With its glass-and-chrome good looks, keeping the iPhone from getting scuffed, scratched, or dented is a priority for many people who've just dropped $200 or more on the thing. Two types of accessories in particular can bring an extra layer of protection (and peace of mind): cases and screen protectors.


Tucking your iPhone inside a leather or rubber covering can make it easier to handle and help it hold up inside your pocket or purse. When you shop for a case, keep in mind the ways you use your iPhone. Into sports and activity? Perhaps a brightly colored rubberized covering that lets you dial without taking it out of the case would work best. Using it as you stroll around the office all day? Consider a leather holster-style case with a belt clip.

Here are some examples:

  • Griffin Technology Flexgrip. Wrap your iPhone 3G in a layer of textured silicone to help keep it from slipping out of your hand. Available in black, red, pink, or white. ($15;

  • DLO HipCase. Available in black or brown leather (or black nylon), the HipCase lets you holster your iPhone at your side. ($30;

  • Belkin Clear Acrylic Case for iPhone 3G. Many cases cover up the iPhone, but this see-through plastic number has nothing to hide and protects your investment in rigid acrylic armor. ($30;

Screen Protectors

People who've used stylus-based Palms, Pocket PCs, or smartphones are big fans of screen protectors—thin sheets of sticky plastic that lie smoothly over the glass to provide a protective barrier.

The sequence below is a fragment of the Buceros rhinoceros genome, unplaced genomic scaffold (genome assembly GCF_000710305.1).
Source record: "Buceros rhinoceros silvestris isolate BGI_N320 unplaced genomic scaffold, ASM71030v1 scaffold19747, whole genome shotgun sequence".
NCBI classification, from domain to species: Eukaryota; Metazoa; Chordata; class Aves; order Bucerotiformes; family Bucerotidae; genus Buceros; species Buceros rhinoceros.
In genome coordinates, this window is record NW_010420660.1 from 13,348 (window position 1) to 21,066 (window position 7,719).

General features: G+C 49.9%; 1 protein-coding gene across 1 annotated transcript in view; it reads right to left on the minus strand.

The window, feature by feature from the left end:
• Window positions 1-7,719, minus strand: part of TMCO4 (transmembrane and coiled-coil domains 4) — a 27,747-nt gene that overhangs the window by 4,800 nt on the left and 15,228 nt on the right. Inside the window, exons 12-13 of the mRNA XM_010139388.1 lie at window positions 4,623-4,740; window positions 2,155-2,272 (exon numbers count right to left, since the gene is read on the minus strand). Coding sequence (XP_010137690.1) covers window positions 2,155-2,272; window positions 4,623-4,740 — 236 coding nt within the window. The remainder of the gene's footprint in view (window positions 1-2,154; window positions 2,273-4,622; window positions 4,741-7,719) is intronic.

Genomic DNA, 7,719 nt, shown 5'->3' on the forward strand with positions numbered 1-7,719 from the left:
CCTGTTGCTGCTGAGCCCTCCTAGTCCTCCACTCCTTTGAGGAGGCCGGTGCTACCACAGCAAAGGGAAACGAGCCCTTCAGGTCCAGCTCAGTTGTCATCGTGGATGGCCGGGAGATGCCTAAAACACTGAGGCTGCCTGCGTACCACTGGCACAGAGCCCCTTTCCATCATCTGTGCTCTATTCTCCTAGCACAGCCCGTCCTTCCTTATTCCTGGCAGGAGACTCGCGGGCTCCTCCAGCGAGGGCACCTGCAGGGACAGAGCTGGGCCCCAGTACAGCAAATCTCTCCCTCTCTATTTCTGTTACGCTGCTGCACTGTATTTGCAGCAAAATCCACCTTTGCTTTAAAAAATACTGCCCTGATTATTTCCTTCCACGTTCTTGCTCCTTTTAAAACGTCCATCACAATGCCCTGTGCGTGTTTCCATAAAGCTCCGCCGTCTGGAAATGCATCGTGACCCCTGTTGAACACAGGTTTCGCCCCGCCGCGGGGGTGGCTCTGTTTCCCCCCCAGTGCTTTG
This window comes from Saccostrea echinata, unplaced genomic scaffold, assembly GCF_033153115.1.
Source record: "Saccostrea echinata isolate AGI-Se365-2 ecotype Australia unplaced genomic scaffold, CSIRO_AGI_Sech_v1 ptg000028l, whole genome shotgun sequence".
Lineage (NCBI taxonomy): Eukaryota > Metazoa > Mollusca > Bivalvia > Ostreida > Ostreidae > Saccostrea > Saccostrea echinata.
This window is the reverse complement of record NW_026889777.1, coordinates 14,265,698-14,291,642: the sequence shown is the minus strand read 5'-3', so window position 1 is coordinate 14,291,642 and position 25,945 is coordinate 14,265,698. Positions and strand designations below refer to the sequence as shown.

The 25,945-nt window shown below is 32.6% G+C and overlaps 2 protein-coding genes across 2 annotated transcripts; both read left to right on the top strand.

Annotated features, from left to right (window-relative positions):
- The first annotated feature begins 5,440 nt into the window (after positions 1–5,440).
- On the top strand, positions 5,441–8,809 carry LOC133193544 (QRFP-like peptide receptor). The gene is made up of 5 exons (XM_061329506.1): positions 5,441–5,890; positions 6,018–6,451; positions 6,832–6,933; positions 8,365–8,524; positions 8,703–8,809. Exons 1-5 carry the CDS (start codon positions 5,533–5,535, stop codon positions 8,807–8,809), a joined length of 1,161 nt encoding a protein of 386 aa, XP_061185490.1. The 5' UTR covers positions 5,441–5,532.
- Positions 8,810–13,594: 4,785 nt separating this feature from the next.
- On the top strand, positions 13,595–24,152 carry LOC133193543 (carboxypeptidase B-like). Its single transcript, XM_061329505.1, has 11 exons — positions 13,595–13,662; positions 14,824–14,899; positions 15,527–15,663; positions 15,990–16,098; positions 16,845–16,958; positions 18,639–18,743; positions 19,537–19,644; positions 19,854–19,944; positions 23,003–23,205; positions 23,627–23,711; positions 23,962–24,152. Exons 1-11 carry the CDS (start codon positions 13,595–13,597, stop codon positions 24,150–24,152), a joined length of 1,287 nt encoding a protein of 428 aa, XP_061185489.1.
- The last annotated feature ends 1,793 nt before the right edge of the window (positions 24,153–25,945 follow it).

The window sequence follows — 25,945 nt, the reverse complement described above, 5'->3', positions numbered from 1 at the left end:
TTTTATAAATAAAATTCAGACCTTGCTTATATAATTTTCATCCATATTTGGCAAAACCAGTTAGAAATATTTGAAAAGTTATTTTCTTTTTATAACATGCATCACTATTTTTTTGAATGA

• ZAGG invisibleSHIELD. Designed to protect both the front and back of your iPhone, this screen-protector has a formidable pedigree: its thin polyurethane film was originally created for the military to protect the leading edge of helicopter blades. And now that same military technology has a mission to keep your iPhone from getting scratched up. ($25;

  • DLO SurfaceShields. Available for the original iPhone and the iPhone 3G, you get five sheets of antiglare screen covers per pack. They cling to the iPhone's screen by static adhesion so they don't leave gunk on your phone and can be easily readjusted. ($15;

Making the iPhone Heard

Your iPhone comes with a pair of wired, mic-equipped earbuds and its own not-very-powerful external speaker. If you want a bump up from this factory equipment, you can find plenty of other options. Hate wired headphones? Go with a Bluetooth headset. Want wireless headphones in stereo? Get a stereo (A2DP) Bluetooth adapter. Want to blast the music on your iPhone? A set of external speakers takes care of that.

For example:

  • DLO iPhone speakers. This compact sound system looks like a big black Easter egg before you open it and connect your iPhone. The system runs on 4 AA batteries or its own AC adapter, and if you need to take a call while you're rocking out, you can do so on a really loud speakerphone. ($50;

  • V-MODA Vibe Duo headphones. Not everyone likes white plastic, and Apple's trademark headphones have traditionally taken hard knocks for wimpy bass. Matching the chrome edge of the iPhone, the Vibe Duo noise-isolating earbuds give you more boom, style and a mike pickup for calls. ($101;

  • Griffin SmartTalk Headphone Adapter + Control & Mic for iPhone. Have a favorite pair of headphones? This headphone adapter has a built-in a microphone and control box, so that you can use the headphones of your choice. The control box and mike let you play, pause, or skip tracks—and pick up a call when one comes in. ($20;

  • BlueAnt Supertooth 3 speakerphone. The iPhone's speakerphone isn't all that loud even when it's cranked up all the way. And you still have to take a hand off the steering wheel to pick up a call if you're driving. Pair up your iPhone and upload your contacts to the Supertooth 3, though, and you get a more robust mobile speakerphone that doubles as a secretary. The device reads the contact information of the incoming caller and announces the name out loud. You just have to say "OK" to pick up the call. ($120;